A wide spectrum of decisions, engagements, roadmaps, constraining regulations and directives at international, EU, and national levels, together with effective controls, are setting the scene for the decarbonisation of aviation. Additionally, funds and investments from EU and national institutions are necessary for the industry to absorb the huge costs of decarbonisation. Only a coordinated, cooperative approach of all stakeholders involved can lead to success.

The European Green Deal aims to achieve climate neutrality by reducing transport emissions by 55% before 2030, and 90% before 2050, as compared to 1990. Since 2012, airlines operating in Europe have to monitor and report their CO2 emissions as per the obligations under the EU Emissions Trading System (EU ETS). EU-free allowances for CO2 emissions will be reduced from 2026 onwards, and all airlines will be required to pay for each ton of emitted CO2 as of 2030. In line with the EU’s objectives, the Air Transport Action Group, ICAO and the French aviation sector all aim for carbon neutrality by 2050.

At the end of 2022, the EU launched the Clean Aviation programme, with a contribution of 1.7 billion euros. It will support three main research fields: regional aircraft, short and medium-range aircraft and hydrogen power. Additionally, the recent inclusion of aviation under the EU green taxonomy grants certain industries and technologies a green certification and should help attract investments.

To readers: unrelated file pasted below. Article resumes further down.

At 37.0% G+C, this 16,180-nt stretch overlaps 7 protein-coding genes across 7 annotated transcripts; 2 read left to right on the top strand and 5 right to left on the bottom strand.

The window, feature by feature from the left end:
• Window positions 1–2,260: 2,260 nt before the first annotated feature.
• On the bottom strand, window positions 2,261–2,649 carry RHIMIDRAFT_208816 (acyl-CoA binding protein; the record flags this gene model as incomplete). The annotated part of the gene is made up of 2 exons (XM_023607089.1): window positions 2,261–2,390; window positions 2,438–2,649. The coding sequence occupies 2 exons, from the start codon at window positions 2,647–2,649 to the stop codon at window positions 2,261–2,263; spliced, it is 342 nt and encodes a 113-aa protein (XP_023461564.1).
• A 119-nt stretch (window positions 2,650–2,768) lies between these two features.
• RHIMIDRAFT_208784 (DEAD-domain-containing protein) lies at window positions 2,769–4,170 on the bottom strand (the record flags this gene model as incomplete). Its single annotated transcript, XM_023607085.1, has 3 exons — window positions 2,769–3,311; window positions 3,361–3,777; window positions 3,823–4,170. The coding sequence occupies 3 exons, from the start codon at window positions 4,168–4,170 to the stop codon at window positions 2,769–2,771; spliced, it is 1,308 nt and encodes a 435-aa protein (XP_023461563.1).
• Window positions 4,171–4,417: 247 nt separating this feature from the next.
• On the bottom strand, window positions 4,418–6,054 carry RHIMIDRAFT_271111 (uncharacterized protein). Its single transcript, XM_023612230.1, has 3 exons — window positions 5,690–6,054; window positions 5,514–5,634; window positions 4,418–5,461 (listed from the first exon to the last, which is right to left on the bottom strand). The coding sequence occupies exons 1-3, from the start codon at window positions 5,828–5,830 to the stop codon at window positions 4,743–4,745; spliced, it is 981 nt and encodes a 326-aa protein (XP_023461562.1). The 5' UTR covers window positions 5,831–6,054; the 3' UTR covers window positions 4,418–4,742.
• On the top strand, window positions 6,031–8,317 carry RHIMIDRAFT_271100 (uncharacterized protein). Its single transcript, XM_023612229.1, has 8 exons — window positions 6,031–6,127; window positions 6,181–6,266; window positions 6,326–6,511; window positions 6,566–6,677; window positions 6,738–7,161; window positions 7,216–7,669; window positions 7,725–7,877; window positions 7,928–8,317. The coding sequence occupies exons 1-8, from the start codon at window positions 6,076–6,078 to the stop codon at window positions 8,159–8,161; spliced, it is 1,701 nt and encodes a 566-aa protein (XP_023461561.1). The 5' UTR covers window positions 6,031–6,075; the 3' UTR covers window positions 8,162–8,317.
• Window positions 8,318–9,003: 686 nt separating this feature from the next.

Looking ahead

Things are moving. The journey towards a greener aviation industry will not happen overnight, but institutions and governments are setting clear objectives to bring the sector to net zero, and all stakeholders are taking steps towards reaching those goals.

Just as the aviation pioneers dared pursue innovations that few believed in – including the aircraft itself –, we must trust in the ingenuity of our engineers and the expertise of our industries. Technology and innovation were at the heart of this year’s Paris Air Show, where over 2,500 players from the sector showcase and discuss the latest technological developments.

By continuing to invest in research, development, and sustainable practices, we can ensure that aviation will meet the challenge of mitigating its environmental impact.

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22 June 2023